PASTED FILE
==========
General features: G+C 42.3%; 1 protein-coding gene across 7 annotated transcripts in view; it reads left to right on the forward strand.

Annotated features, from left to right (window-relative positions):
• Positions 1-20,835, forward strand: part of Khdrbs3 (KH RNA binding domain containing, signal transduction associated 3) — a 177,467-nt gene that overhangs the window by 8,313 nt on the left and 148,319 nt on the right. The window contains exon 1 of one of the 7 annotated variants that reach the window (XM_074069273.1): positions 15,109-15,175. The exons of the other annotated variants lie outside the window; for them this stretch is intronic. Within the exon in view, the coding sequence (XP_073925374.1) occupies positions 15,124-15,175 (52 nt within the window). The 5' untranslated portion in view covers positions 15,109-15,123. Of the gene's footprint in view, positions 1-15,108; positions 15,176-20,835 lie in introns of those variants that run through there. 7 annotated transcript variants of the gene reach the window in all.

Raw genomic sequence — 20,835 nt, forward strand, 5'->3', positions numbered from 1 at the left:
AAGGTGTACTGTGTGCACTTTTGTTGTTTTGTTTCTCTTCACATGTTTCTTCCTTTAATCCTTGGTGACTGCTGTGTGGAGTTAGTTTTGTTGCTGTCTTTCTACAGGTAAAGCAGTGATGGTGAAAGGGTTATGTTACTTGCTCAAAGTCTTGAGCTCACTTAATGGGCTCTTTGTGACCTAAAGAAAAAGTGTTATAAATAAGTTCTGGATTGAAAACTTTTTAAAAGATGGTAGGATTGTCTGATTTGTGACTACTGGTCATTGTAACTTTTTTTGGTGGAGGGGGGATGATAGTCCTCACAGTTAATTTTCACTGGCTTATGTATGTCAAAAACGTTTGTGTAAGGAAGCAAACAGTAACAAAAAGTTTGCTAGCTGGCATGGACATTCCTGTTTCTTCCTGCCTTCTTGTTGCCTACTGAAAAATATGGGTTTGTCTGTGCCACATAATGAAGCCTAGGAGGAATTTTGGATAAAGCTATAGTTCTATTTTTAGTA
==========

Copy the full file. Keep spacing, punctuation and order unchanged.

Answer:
General features: G+C 42.3%; 1 protein-coding gene across 7 annotated transcripts in view; it reads left to right on the forward strand.

Annotated features, from left to right (window-relative positions):
• Positions 1-20,835, forward strand: part of Khdrbs3 (KH RNA binding domain containing, signal transduction associated 3) — a 177,467-nt gene that overhangs the window by 8,313 nt on the left and 148,319 nt on the right. The window contains exon 1 of one of the 7 annotated variants that reach the window (XM_074069273.1): positions 15,109-15,175. The exons of the other annotated variants lie outside the window; for them this stretch is intronic. Within the exon in view, the coding sequence (XP_073925374.1) occupies positions 15,124-15,175 (52 nt within the window). The 5' untranslated portion in view covers positions 15,109-15,123. Of the gene's footprint in view, positions 1-15,108; positions 15,176-20,835 lie in introns of those variants that run through there. 7 annotated transcript variants of the gene reach the window in all.

Raw genomic sequence — 20,835 nt, forward strand, 5'->3', positions numbered from 1 at the left:
AAGGTGTACTGTGTGCACTTTTGTTGTTTTGTTTCTCTTCACATGTTTCTTCCTTTAATCCTTGGTGACTGCTGTGTGGAGTTAGTTTTGTTGCTGTCTTTCTACAGGTAAAGCAGTGATGGTGAAAGGGTTATGTTACTTGCTCAAAGTCTTGAGCTCACTTAATGGGCTCTTTGTGACCTAAAGAAAAAGTGTTATAAATAAGTTCTGGATTGAAAACTTTTTAAAAGATGGTAGGATTGTCTGATTTGTGACTACTGGTCATTGTAACTTTTTTTGGTGGAGGGGGGATGATAGTCCTCACAGTTAATTTTCACTGGCTTATGTATGTCAAAAACGTTTGTGTAAGGAAGCAAACAGTAACAAAAAGTTTGCTAGCTGGCATGGACATTCCTGTTTCTTCCTGCCTTCTTGTTGCCTACTGAAAAATATGGGTTTGTCTGTGCCACATAATGAAGCCTAGGAGGAATTTTGGATAAAGCTATAGTTCTATTTTTAGTA